Systematic procedures that increase the reliability, effectiveness, and efficiency of job-matching practices are needed to improve postsecondary employment outcomes for people with intellectual disabilities. Toward this end, the Transition, Employment, and Technology (TET) Lab at The Ohio State University developed the Vocational Fit Assessment (VFA). The VFA is the result of a 5-yr process of iterative instrument development and refinement. A secondary analysis of the National Longitudinal Transition Study–2 (NLTS2; U.S. Department of Education, 2009) conducted by the TET Lab indicated that nearly 70% of the work done by youth and young adults with disabilities occurs in clerical, custodial, food service, retail, trade, and manufacturing sectors. These data were coded using the Standard Occupational Classification (SOC) system, enabling cross-referencing with the Occupational Information Network (ONET). Using SOC codes to access ONET data, TET Lab staff identified the task demands for 153 different jobs. Transformation of task demands to instrument items resulted in a preliminary item pool of 2,970 items. These items were piloted, refined, and subjected to expert review over a period of 24 mo, a process that resulted in winnowing of the item pool to 126 items.
In consideration of the factors that influence vocational performance, the VFA was designed to assess individual worker abilities, assess job demands, identify the pros and cons of each potential job match, and identify areas of need that are suitable for intervention. It was therefore necessary to tailor item presentation for each of two VFA applications (i.e., the VFA for worker abilities [VFA–W] and the VFA for job demands [VFA–J]). Each VFA item is composed of a unique combination of a tailored instructional prompt, common item stem, and customized rating scale (Supplemental Figure 1; available online at http://otjournal.net; navigate to this article, and click on “Supplemental”). For the VFA–W, the prompt reads, “To what degree does the worker demonstrate the ability to,” and for the VFA–J, it reads, “To what degree does the job demand the ability to.” These prompts are followed by a common item stem. VFA–W uses a 3-point ordinal scale of ability (2 = high ability, 1 = some ability, 0 = low ability), and the VFA–J uses a 3-point ordinal scale of demand (2 = high demand, 1 = some demand, 0 = low demand).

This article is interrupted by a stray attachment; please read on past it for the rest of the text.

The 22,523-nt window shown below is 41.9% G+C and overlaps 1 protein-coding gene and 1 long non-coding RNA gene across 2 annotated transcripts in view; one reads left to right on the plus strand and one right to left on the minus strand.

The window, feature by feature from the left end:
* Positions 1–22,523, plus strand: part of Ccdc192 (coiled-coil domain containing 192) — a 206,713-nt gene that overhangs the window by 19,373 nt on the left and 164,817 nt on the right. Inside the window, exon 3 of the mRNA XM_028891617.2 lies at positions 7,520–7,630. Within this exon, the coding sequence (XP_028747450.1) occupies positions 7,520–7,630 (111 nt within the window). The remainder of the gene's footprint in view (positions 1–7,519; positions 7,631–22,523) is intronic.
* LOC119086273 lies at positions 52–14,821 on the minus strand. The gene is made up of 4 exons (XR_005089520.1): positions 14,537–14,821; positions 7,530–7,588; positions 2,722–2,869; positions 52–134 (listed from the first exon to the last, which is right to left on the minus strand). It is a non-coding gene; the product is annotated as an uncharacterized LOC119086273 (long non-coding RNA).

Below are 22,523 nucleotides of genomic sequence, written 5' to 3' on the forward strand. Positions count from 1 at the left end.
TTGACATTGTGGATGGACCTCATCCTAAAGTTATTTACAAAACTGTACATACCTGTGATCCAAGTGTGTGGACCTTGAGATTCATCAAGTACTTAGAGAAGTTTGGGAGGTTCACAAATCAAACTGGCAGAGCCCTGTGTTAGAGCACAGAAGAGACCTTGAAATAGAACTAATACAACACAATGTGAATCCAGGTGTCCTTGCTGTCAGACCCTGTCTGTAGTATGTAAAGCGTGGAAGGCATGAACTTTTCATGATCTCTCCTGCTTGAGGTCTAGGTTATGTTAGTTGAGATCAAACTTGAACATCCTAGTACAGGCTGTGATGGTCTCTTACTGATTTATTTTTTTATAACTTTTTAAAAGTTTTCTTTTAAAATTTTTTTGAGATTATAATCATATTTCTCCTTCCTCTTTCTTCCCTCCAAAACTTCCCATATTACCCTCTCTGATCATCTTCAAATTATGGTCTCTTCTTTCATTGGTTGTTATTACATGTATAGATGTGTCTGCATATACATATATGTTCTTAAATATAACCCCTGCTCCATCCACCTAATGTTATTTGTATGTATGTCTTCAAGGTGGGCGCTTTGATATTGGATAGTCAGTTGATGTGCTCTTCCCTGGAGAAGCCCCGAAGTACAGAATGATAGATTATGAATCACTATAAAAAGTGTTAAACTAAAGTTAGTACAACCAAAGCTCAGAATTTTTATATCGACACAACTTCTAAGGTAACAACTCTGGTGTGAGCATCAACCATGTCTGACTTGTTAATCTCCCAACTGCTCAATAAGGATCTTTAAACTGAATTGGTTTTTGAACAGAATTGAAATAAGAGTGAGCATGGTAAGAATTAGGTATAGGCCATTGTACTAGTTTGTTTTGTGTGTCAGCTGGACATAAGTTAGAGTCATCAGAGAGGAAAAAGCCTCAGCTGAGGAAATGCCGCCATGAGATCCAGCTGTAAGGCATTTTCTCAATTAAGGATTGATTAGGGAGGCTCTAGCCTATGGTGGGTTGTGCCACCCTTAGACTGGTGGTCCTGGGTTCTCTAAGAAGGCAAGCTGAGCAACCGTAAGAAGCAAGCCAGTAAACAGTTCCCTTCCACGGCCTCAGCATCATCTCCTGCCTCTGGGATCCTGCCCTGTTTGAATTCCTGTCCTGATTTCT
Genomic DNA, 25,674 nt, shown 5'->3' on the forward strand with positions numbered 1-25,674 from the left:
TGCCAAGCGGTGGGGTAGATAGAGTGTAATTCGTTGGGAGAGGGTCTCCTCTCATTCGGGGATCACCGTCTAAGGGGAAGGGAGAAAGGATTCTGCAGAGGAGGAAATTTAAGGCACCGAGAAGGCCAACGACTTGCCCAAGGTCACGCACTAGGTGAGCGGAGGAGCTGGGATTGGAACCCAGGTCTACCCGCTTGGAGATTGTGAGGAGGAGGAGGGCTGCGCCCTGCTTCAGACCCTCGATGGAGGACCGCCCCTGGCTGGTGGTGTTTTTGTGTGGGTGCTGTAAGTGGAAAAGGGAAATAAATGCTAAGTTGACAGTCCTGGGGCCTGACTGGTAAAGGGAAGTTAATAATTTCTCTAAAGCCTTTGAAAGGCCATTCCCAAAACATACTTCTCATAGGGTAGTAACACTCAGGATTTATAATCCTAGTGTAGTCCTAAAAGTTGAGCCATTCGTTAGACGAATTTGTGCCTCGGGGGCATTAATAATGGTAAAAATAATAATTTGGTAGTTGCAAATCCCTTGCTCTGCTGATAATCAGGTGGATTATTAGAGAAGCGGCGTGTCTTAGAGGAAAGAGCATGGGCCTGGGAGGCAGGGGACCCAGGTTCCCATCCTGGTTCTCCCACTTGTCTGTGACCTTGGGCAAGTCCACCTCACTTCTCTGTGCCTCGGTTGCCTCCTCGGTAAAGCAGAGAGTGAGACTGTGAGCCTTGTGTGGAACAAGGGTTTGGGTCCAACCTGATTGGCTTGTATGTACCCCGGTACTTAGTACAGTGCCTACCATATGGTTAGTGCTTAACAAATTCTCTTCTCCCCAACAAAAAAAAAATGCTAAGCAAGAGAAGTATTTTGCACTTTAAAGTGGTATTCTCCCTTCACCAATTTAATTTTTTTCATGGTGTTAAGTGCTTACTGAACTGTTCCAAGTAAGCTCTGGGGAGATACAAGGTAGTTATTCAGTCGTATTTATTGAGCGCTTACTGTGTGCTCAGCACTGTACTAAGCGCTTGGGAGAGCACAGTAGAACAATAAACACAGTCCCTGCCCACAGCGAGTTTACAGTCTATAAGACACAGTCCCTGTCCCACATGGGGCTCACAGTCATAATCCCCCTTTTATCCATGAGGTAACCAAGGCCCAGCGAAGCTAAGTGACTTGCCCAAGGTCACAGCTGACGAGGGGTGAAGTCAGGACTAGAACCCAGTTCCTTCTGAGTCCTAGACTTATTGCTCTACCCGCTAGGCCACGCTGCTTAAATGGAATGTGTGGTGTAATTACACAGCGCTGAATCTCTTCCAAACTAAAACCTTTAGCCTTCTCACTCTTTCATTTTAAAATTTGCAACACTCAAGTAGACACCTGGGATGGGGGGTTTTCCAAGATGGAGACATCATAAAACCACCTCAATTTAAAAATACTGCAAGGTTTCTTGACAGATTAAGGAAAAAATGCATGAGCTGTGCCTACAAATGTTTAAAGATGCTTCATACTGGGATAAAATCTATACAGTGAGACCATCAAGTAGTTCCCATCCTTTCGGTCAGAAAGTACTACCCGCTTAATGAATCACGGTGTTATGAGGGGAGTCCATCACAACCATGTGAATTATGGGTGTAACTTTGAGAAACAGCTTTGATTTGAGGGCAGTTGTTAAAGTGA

Procedurally, the results of a single VFA–W are intended to be compared with data from multiple VFA–Js. This comparison is based on a validated clinical reasoning algorithm (Persch, 2014). The outputs of this comparative algorithm are the pros and cons of each potential job match and the gap between worker abilities and job demands (Figure 1). Pros reflect alignment of job demands and worker abilities; cons reflect misalignment of job demands and worker abilities; and the gap is the area for intervention, which may target skill development or environmental modification.